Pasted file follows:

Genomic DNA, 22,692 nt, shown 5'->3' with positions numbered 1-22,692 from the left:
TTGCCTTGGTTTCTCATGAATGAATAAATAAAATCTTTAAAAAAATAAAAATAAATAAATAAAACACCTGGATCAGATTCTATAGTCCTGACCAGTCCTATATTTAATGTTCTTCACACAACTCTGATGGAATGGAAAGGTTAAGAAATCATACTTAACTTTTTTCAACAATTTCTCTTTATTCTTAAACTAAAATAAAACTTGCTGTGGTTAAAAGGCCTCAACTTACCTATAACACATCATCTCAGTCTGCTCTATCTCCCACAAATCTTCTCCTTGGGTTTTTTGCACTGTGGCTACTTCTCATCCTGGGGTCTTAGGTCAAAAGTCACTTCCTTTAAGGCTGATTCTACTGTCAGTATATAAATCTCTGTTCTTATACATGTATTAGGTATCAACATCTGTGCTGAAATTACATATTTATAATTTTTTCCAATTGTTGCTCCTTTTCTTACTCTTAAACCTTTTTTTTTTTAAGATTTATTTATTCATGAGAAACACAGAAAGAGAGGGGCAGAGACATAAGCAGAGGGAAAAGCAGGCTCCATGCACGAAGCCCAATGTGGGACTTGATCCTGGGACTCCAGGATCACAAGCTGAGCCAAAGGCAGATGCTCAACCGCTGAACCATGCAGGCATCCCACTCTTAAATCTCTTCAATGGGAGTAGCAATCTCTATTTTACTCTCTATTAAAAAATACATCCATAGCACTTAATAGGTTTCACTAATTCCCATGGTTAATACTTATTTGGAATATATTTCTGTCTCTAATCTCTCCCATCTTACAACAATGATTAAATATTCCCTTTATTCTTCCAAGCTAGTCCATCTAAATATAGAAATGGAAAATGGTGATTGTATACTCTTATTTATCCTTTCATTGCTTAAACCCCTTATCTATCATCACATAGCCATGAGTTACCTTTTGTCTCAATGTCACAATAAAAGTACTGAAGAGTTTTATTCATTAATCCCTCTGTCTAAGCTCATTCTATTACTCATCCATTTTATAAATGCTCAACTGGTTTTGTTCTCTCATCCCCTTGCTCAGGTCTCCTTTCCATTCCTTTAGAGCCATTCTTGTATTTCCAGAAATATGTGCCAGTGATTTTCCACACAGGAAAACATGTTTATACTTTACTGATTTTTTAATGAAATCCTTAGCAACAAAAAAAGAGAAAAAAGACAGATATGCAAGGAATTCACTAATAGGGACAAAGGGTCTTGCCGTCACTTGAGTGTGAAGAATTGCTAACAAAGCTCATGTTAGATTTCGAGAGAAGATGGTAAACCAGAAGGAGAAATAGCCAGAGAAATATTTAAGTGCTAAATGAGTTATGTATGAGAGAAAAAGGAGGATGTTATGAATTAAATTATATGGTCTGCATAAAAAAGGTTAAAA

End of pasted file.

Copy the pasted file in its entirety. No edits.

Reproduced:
Genomic DNA, 22,692 nt, shown 5'->3' with positions numbered 1-22,692 from the left:
TTGCCTTGGTTTCTCATGAATGAATAAATAAAATCTTTAAAAAAATAAAAATAAATAAATAAAACACCTGGATCAGATTCTATAGTCCTGACCAGTCCTATATTTAATGTTCTTCACACAACTCTGATGGAATGGAAAGGTTAAGAAATCATACTTAACTTTTTTCAACAATTTCTCTTTATTCTTAAACTAAAATAAAACTTGCTGTGGTTAAAAGGCCTCAACTTACCTATAACACATCATCTCAGTCTGCTCTATCTCCCACAAATCTTCTCCTTGGGTTTTTTGCACTGTGGCTACTTCTCATCCTGGGGTCTTAGGTCAAAAGTCACTTCCTTTAAGGCTGATTCTACTGTCAGTATATAAATCTCTGTTCTTATACATGTATTAGGTATCAACATCTGTGCTGAAATTACATATTTATAATTTTTTCCAATTGTTGCTCCTTTTCTTACTCTTAAACCTTTTTTTTTTTAAGATTTATTTATTCATGAGAAACACAGAAAGAGAGGGGCAGAGACATAAGCAGAGGGAAAAGCAGGCTCCATGCACGAAGCCCAATGTGGGACTTGATCCTGGGACTCCAGGATCACAAGCTGAGCCAAAGGCAGATGCTCAACCGCTGAACCATGCAGGCATCCCACTCTTAAATCTCTTCAATGGGAGTAGCAATCTCTATTTTACTCTCTATTAAAAAATACATCCATAGCACTTAATAGGTTTCACTAATTCCCATGGTTAATACTTATTTGGAATATATTTCTGTCTCTAATCTCTCCCATCTTACAACAATGATTAAATATTCCCTTTATTCTTCCAAGCTAGTCCATCTAAATATAGAAATGGAAAATGGTGATTGTATACTCTTATTTATCCTTTCATTGCTTAAACCCCTTATCTATCATCACATAGCCATGAGTTACCTTTTGTCTCAATGTCACAATAAAAGTACTGAAGAGTTTTATTCATTAATCCCTCTGTCTAAGCTCATTCTATTACTCATCCATTTTATAAATGCTCAACTGGTTTTGTTCTCTCATCCCCTTGCTCAGGTCTCCTTTCCATTCCTTTAGAGCCATTCTTGTATTTCCAGAAATATGTGCCAGTGATTTTCCACACAGGAAAACATGTTTATACTTTACTGATTTTTTAATGAAATCCTTAGCAACAAAAAAAGAGAAAAAAGACAGATATGCAAGGAATTCACTAATAGGGACAAAGGGTCTTGCCGTCACTTGAGTGTGAAGAATTGCTAACAAAGCTCATGTTAGATTTCGAGAGAAGATGGTAAACCAGAAGGAGAAATAGCCAGAGAAATATTTAAGTGCTAAATGAGTTATGTATGAGAGAAAAAGGAGGATGTTATGAATTAAATTATATGGTCTGCATAAAAAAGGTTAAAA